Cameron's most recent book, Scotland End to End, describes the 470 mile Scottish National Trail, a superb long distance walking route that runs from Kirk Yetholm in the Scottish Borders to Cape Wrath, the most north-westerly point on the Scottish mainland. The book is accompanied by a 2-disc DVD.
IT was a Christmas gift, one of those “to me from me” type gifts although my wife and I have agreed it will be her very special present to me.
In the great scheme of things I don’t need another bike, but there again I’ve been complaining that I can’t cycle when it’s snowing, which has made me sound like a real Scrooge type figure when everyone else in this Strathspey area leaps up and down in absolute delight every time there is a flurry of the white stuff.
So I bought a fat bike, a Specialized FatBoy2016 complete with 26 x 4.6” Specialized Ground Control Fat tyres. They look that something off a tractor!
And they work! The big studded tyres grip like a limpet and along with the long rear end of the frame prevent any backslip on snowy ascents.
Works just as well in muddy conditions but the real joy of this fat bike is that it will roll over very rough ground with ease and even a certain amount of comfort.
Those big fat tyres soak up the bumps and act as a very effective suspension system and, to my surprise, you get a real feel for the ground you’re rolling over, much more so than you do with a suspension system.
The 26x4.6" Ground Control Fat tyres perhaps lack the big studs you get on some other tyres but they a long way toward providing traction and minimizing rolling resistance.
I think this latter point is important. I fully expected this bike to be painfully slow, especially on smooth tracks and on tarmac, but it isn’t.
Sure you have to work hard from a standing start to get it moving but once you’ve built up a bit of speed it rolls along impressively quickly, and smoothly, so much so that I’ve taken to using it much more frequently than I thought I would.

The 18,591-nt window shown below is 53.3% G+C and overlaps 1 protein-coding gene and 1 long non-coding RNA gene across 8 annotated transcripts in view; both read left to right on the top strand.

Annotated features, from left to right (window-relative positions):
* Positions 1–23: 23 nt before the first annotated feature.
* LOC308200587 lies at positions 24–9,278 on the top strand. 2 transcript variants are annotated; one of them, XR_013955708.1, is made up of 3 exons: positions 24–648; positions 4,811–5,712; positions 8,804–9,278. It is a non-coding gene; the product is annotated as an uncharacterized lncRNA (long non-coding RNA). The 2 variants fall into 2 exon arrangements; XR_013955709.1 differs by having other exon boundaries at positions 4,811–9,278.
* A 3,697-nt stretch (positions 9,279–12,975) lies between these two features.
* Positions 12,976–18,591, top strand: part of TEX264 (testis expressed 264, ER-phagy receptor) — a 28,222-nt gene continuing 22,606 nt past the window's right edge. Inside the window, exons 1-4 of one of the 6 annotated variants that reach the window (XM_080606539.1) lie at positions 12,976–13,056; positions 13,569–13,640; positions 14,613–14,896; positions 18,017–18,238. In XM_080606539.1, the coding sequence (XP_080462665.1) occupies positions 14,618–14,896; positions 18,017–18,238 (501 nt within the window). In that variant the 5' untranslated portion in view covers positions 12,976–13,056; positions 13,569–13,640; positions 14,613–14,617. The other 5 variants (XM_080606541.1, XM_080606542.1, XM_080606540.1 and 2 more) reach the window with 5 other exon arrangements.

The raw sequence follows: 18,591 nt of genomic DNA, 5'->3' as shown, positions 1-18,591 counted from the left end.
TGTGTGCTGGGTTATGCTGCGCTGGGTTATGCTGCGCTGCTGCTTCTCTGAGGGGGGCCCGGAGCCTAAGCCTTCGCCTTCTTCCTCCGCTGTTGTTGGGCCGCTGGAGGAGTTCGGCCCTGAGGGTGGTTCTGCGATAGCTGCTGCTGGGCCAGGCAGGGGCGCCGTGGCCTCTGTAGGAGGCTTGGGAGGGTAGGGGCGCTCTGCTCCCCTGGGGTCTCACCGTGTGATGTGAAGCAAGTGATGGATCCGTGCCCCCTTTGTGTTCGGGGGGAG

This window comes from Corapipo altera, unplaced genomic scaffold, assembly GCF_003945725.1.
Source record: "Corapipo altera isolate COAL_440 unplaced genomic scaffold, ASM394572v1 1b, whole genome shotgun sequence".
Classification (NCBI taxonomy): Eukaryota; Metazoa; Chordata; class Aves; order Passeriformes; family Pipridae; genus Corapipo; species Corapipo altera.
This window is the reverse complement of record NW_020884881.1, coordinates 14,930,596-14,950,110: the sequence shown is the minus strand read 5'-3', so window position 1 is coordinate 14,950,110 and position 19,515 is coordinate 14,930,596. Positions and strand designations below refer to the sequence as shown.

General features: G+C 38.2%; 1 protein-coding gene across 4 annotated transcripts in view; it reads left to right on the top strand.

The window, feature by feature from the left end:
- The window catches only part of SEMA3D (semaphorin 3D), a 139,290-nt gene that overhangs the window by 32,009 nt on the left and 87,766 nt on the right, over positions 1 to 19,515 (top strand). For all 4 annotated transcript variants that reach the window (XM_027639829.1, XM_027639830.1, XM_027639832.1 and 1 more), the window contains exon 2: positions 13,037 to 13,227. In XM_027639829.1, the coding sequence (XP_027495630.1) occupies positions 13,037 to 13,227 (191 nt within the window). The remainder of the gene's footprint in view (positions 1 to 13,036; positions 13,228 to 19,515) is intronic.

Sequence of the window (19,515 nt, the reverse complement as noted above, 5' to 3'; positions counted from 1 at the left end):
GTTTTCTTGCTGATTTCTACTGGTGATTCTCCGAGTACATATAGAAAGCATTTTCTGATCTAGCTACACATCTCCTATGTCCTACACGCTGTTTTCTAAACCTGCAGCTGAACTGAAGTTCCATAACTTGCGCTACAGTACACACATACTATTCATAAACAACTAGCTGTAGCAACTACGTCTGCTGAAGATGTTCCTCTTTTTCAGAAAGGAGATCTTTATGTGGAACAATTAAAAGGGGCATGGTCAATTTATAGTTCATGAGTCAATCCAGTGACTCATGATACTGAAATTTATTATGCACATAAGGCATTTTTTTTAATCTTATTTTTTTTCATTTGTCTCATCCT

I’ve listed all the specs of the bike below but essentially I wanted a bike for bikepacking in snowy conditions. Something that was simple to maintain, was reasonably lightweight (the Specialized Fatboy weighs in about 32 lbs/14.5kg) and wasn’t going to break the bank. It retails at £1500.
The comparatively light weight (for a fat bike) is down to the aluminium frame and the carbon front forks.
The SRAM X7 rear derailleur works via user-friendly gripshifters, ideal when wearing thick winter gloves and the 90mm-wide, single-walled Specialized rims feature a latticework of cutouts to keep the weight down.
My only slight gripe is with the Tektro Gemini hydraulic disc brakes, which don’t seem to have the same stopping capacity of the disc brakes on other bikes I own. I just hope it’s not too much of a problem when I use the bike fully loaded with camping and touring gear.
I had spent a lot of time researching fat bikes trying to convince myself that I should pull out the stops and buy one. I certainly had doubts – mainly that I couldn’t justify spending £1500 on a bike that I would use only when it was snowing, but I’ve had so much fun just riding this bike in snow and snowless conditions that the doubts have vanished.
I haven’t been out on an overnight trip yet but I’m waiting for those cold, crisp winter nights when the snow creaks under your tyres and the sky is ablaze with stars.